A Utah Company Says It’s Revolutionized Truth-telling Technology. Experts Are Highly Skeptical.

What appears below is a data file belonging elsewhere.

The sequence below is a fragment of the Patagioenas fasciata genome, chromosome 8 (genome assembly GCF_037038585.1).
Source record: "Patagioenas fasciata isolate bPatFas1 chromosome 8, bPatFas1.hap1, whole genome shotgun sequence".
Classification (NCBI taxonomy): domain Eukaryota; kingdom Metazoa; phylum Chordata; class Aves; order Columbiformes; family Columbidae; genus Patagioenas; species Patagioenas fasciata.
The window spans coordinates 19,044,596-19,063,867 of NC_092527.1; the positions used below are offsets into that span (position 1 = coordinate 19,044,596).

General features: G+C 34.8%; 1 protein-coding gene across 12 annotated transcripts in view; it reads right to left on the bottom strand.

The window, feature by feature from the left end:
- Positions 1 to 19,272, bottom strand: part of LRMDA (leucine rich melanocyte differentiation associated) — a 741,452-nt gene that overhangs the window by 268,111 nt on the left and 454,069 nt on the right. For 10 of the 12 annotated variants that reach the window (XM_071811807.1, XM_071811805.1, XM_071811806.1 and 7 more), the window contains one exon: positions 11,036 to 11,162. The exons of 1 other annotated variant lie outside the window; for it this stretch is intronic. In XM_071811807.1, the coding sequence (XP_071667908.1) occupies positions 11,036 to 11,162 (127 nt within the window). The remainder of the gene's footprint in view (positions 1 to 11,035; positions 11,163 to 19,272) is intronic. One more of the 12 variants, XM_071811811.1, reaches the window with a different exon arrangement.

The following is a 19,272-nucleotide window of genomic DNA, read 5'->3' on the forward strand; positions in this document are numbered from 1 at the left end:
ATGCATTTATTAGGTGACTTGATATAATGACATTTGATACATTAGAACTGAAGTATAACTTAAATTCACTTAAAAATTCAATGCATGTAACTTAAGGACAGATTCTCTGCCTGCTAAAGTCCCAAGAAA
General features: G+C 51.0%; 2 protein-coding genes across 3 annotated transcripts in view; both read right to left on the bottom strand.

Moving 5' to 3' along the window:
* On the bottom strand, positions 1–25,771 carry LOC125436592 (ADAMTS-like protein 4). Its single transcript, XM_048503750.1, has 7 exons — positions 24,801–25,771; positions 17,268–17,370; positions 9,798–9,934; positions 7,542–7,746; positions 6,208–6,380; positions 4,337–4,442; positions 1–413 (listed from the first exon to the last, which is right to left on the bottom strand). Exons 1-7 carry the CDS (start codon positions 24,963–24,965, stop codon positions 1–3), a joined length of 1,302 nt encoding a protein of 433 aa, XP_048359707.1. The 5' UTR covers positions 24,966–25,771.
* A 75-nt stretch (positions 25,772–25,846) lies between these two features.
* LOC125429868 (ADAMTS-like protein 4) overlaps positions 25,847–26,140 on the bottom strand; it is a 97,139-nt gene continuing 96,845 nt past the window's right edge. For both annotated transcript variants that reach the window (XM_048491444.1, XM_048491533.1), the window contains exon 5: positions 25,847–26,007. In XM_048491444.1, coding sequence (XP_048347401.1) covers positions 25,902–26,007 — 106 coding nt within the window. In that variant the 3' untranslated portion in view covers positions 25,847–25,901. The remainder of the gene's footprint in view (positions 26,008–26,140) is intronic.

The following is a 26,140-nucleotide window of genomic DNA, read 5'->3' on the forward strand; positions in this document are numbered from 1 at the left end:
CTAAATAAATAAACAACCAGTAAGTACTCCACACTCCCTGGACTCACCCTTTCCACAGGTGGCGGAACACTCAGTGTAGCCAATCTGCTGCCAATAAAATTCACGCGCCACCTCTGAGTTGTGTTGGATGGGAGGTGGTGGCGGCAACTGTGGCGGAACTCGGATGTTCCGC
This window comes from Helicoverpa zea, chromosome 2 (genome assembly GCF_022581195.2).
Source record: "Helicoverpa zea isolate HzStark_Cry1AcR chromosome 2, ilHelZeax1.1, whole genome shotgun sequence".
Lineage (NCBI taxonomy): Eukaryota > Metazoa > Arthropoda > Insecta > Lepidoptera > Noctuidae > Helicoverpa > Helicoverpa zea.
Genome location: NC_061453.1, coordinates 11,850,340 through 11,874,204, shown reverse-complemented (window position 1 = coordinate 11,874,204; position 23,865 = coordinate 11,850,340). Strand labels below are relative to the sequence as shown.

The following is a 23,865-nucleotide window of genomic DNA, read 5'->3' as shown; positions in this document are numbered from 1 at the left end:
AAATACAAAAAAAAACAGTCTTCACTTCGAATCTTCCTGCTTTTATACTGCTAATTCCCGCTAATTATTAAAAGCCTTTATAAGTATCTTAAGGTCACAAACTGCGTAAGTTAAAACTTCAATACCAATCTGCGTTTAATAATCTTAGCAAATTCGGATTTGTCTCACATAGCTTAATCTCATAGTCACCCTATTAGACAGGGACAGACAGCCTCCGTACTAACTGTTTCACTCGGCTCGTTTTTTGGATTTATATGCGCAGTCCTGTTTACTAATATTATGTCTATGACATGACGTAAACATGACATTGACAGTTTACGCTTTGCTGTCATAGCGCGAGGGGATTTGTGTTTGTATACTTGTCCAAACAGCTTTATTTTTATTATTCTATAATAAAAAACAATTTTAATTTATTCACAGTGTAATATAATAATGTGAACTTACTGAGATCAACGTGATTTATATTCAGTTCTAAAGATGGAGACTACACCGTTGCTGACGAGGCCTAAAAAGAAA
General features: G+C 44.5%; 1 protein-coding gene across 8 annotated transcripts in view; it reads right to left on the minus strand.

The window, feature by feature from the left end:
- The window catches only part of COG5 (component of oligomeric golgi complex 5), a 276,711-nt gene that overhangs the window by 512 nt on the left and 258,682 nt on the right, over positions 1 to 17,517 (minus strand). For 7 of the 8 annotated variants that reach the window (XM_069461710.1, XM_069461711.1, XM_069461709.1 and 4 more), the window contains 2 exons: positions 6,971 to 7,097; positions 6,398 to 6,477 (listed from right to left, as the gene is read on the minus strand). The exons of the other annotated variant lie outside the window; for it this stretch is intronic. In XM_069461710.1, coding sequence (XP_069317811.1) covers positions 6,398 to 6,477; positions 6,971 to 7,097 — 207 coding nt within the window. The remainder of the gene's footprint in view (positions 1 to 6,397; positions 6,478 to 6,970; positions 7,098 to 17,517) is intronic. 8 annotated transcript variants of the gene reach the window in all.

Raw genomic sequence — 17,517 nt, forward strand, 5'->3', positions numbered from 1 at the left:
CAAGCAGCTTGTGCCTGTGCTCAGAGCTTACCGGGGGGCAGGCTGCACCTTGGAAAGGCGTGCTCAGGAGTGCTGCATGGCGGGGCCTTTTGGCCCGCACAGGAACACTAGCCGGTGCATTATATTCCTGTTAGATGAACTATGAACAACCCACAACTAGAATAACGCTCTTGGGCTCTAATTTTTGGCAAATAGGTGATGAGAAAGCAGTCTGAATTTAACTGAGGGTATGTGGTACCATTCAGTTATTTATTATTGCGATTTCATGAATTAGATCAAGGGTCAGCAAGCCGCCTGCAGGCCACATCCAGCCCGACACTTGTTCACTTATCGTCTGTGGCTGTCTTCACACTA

Is the ocular product EyeDetect a leap ahead of the polygraph? Or just the same dubiousness in a more high-tech box? From a report: In 2018, John Rael, a volunteer track coach in Taos, N.M., was on trial for allegedly raping a 14-year-old girl when his lawyer made an unusual request. He wanted the judge to admit evidence from "EyeDetect," a lie-detection test based on eye movements that Rael had passed. The judge agreed, and five of the 12 jurors wound up voting not to convict. A mistrial was declared. EyeDetect is the product of the Utah company Converus. "Imagine if you could exonerate the innocent and identify the liars ... just by looking into their eyes," the company's YouTube channel promises. "Well, now you can!" Its chief executive, Todd Mickelsen, says they've built a better truth-detection mousetrap; he believes eye movements reflect their bearer far better than the much older and mostly discredited polygraph. Its popularity may be growing: the company says EyeDetect has gone from 500 customers in 2019 to 600 now. Its critics, however, say the EyeDetect is just the polygraph in more algorithmic clothing. The machine is fundamentally unable to deliver on its claims, they argue, because human truth-telling is too subtle for any data set. And they worry that relying on it can lead to tragic outcomes, like punishing the innocent or providing a cloak for the guilty. EyeDetect raises a question that draws all the way back to the Garden of Eden: Are humans so wired to tell the truth we'll give ourselves away when we don't? And, to a more 21st-century query: Can modern technology come up with the tools to detect those tells? An EyeDetect test has a subject placed in front of a monitor with a digital camera and, as with the polygraph, lobbed generically true-false queries like "have you ever hurt anybody" to establish a baseline. Then come specific questions. If the subject's physical responses are more demonstrative there, they are presumed to be lying; less demonstrative, they're telling the truth.

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